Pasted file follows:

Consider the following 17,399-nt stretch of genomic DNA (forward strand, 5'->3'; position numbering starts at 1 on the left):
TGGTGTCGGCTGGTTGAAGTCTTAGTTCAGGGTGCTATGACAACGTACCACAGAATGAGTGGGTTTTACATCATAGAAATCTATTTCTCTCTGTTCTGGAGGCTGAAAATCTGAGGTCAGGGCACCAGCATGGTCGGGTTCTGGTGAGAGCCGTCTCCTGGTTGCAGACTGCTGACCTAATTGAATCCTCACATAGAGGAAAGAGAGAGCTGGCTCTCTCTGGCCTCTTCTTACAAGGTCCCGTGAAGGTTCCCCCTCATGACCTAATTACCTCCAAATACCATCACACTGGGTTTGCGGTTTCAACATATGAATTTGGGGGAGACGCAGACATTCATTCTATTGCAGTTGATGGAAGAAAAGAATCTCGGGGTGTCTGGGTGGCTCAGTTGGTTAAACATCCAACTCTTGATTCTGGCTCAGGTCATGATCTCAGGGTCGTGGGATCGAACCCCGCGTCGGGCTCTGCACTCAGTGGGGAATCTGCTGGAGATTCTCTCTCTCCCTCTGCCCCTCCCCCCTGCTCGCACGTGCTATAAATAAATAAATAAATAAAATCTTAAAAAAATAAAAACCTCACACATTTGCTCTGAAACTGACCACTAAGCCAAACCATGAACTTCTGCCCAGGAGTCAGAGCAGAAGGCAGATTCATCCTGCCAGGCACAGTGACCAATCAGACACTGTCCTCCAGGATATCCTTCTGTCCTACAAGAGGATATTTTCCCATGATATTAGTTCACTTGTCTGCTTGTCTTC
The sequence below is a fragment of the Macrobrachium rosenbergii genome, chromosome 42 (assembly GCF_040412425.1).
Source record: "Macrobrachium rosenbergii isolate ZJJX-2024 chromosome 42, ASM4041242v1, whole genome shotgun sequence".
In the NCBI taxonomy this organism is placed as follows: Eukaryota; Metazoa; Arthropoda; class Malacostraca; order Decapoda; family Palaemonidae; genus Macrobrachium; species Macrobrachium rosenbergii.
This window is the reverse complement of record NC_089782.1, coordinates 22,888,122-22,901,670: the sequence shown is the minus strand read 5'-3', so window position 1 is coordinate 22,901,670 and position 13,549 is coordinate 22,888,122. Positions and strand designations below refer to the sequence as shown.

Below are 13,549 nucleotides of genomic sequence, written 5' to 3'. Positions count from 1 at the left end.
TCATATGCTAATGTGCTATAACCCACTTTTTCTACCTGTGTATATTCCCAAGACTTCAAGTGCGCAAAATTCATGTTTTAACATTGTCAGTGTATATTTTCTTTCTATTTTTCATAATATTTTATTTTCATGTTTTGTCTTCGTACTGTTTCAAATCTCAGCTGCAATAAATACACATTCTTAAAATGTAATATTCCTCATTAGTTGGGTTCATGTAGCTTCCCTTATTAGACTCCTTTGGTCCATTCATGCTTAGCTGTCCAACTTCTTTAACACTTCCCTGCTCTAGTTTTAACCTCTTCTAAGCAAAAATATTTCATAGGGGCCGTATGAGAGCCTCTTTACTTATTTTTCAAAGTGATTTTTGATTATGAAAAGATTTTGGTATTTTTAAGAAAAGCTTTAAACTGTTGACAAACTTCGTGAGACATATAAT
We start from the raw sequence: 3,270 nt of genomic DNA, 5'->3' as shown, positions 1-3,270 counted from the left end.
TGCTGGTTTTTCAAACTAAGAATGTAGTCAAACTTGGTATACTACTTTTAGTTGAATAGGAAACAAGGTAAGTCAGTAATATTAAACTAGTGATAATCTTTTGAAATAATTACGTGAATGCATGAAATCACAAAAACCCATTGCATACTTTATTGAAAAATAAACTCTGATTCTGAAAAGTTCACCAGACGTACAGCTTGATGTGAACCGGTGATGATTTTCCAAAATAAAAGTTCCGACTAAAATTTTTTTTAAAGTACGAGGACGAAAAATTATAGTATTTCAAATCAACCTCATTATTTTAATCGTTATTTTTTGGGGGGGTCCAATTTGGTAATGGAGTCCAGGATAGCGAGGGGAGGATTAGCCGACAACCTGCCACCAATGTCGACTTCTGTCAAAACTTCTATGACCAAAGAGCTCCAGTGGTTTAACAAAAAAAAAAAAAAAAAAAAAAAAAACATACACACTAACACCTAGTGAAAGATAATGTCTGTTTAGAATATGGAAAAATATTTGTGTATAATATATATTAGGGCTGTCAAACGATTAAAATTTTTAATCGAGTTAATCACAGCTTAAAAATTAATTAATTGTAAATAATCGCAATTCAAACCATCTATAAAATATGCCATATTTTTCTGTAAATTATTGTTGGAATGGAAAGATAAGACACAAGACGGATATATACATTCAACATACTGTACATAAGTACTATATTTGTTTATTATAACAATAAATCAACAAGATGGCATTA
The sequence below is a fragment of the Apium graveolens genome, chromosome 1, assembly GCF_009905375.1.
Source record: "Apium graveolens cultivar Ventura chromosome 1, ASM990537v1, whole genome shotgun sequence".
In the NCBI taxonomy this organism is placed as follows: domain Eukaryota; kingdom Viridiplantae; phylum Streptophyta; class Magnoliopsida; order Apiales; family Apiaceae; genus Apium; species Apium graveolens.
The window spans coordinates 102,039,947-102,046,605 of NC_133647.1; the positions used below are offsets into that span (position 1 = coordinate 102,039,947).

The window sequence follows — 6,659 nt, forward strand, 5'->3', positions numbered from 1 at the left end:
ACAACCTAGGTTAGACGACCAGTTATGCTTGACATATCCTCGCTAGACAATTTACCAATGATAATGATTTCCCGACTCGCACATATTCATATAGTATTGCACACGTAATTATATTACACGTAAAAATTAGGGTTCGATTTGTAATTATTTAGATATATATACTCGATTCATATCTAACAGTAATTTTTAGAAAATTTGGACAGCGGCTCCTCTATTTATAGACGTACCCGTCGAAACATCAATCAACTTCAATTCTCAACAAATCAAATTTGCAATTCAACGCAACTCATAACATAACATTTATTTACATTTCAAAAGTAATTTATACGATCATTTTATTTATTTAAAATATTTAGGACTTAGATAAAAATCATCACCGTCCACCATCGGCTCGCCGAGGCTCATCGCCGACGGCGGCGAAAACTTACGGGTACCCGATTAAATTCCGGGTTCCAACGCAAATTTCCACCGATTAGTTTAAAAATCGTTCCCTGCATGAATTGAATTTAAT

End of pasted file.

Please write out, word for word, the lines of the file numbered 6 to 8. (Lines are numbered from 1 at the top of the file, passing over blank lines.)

This window is the reverse complement of record NC_089782.1, coordinates 22,888,122-22,901,670: the sequence shown is the minus strand read 5'-3', so window position 1 is coordinate 22,901,670 and position 13,549 is coordinate 22,888,122. Positions and strand designations below refer to the sequence as shown.

Below are 13,549 nucleotides of genomic sequence, written 5' to 3'. Positions count from 1 at the left end.
TCATATGCTAATGTGCTATAACCCACTTTTTCTACCTGTGTATATTCCCAAGACTTCAAGTGCGCAAAATTCATGTTTTAACATTGTCAGTGTATATTTTCTTTCTATTTTTCATAATATTTTATTTTCATGTTTTGTCTTCGTACTGTTTCAAATCTCAGCTGCAATAAATACACATTCTTAAAATGTAATATTCCTCATTAGTTGGGTTCATGTAGCTTCCCTTATTAGACTCCTTTGGTCCATTCATGCTTAGCTGTCCAACTTCTTTAACACTTCCCTGCTCTAGTTTTAACCTCTTCTAAGCAAAAATATTTCATAGGGGCCGTATGAGAGCCTCTTTACTTATTTTTCAAAGTGATTTTTGATTATGAAAAGATTTTGGTATTTTTAAGAAAAGCTTTAAACTGTTGACAAACTTCGTGAGACATATAAT